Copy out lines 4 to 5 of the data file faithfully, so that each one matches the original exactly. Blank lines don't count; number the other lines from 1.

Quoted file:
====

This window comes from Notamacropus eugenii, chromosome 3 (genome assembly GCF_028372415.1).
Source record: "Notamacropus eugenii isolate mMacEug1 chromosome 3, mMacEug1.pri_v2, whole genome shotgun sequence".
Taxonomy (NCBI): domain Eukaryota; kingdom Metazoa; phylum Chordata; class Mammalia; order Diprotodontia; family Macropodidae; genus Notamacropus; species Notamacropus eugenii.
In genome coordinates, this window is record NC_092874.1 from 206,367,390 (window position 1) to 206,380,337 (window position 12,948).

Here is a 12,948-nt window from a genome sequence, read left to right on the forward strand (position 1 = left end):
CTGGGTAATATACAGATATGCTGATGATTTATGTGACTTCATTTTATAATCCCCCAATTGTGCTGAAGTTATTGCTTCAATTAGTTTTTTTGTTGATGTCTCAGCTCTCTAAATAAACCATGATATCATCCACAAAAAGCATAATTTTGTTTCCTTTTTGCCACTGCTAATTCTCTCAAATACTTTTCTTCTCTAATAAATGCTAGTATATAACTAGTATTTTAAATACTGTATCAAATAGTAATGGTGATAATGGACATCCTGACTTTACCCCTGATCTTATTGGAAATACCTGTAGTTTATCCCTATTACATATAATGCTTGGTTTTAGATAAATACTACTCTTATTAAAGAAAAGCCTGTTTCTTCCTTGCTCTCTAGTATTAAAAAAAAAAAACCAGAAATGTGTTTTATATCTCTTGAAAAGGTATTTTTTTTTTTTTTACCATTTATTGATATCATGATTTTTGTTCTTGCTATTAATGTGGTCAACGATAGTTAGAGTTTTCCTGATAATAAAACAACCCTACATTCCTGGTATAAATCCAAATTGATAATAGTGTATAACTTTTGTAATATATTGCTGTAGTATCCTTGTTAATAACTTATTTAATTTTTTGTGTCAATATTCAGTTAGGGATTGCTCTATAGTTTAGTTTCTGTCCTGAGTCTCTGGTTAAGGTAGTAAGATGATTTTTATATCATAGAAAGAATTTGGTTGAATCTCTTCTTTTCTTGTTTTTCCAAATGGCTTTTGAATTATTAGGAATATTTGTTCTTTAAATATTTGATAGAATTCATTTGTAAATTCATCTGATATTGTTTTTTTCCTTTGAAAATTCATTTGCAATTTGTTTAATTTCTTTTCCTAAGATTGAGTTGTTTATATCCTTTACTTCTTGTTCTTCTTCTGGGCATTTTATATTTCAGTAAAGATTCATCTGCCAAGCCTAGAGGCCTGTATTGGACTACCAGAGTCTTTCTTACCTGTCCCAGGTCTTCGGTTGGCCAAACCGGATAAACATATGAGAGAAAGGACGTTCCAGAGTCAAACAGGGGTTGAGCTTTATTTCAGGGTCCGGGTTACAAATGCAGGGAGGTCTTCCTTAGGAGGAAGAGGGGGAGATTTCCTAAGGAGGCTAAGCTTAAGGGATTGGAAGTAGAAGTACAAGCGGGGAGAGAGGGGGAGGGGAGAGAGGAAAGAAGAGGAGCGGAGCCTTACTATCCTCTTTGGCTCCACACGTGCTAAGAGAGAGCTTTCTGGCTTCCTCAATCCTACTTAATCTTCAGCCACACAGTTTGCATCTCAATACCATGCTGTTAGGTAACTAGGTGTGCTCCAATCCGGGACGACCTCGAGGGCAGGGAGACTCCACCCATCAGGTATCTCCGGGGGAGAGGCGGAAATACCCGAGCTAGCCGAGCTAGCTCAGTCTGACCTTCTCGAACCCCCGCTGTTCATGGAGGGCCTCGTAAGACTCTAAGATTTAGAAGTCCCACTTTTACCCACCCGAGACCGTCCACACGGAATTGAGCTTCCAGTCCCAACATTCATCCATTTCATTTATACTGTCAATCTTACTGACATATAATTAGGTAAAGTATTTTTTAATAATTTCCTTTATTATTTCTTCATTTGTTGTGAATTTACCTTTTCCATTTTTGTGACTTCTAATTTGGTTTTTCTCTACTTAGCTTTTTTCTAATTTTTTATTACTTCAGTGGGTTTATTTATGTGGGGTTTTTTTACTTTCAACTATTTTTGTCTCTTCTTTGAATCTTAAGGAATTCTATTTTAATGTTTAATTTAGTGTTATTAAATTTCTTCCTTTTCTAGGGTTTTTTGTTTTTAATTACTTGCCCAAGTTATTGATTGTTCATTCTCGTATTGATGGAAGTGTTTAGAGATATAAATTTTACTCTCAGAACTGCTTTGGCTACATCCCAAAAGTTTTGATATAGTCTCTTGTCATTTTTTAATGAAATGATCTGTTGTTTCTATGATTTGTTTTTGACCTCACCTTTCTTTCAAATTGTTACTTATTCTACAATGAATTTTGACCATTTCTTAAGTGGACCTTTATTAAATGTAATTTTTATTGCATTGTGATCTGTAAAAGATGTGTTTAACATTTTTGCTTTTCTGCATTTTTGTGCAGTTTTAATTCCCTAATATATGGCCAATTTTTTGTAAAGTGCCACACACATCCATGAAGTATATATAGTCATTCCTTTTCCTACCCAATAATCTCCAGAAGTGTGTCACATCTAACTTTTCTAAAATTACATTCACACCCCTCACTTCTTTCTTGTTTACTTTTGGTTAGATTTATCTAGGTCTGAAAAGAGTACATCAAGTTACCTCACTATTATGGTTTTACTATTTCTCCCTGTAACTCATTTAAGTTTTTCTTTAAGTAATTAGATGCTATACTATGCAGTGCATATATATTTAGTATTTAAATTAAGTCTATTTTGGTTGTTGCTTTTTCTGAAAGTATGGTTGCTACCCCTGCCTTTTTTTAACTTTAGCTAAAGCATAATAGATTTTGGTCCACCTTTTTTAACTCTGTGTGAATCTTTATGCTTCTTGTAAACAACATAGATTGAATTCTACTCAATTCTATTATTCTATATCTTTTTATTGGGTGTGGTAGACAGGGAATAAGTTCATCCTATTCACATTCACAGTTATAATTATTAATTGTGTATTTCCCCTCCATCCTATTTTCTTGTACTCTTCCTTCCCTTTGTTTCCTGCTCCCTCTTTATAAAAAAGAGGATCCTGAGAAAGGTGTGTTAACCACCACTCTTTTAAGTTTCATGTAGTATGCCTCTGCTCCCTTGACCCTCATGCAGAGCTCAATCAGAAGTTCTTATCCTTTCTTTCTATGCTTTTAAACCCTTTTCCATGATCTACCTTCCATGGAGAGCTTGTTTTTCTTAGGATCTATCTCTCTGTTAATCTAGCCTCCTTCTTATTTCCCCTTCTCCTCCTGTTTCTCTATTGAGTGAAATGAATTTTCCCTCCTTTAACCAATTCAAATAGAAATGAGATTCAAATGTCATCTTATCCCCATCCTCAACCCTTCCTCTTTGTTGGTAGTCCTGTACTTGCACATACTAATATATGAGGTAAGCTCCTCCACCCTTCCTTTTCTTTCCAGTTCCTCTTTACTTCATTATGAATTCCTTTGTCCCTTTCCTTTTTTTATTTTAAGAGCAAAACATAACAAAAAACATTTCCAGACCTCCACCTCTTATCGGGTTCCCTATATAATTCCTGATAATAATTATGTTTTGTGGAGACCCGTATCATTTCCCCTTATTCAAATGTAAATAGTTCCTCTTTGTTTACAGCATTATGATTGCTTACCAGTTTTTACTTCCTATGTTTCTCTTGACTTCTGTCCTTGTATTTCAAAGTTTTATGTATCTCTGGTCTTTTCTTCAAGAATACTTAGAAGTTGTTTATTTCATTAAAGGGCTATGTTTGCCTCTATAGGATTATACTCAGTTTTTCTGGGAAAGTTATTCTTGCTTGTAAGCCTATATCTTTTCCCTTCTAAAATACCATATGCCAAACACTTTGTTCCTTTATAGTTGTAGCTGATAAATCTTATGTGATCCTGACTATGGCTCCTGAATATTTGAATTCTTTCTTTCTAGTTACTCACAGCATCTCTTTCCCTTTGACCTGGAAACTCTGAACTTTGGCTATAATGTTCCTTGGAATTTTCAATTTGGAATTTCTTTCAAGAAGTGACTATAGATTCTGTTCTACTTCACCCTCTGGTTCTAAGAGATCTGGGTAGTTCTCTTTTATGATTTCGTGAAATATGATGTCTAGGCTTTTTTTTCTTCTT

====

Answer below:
In genome coordinates, this window is record NC_092874.1 from 206,367,390 (window position 1) to 206,380,337 (window position 12,948).

Here is a 12,948-nt window from a genome sequence, read left to right on the forward strand (position 1 = left end):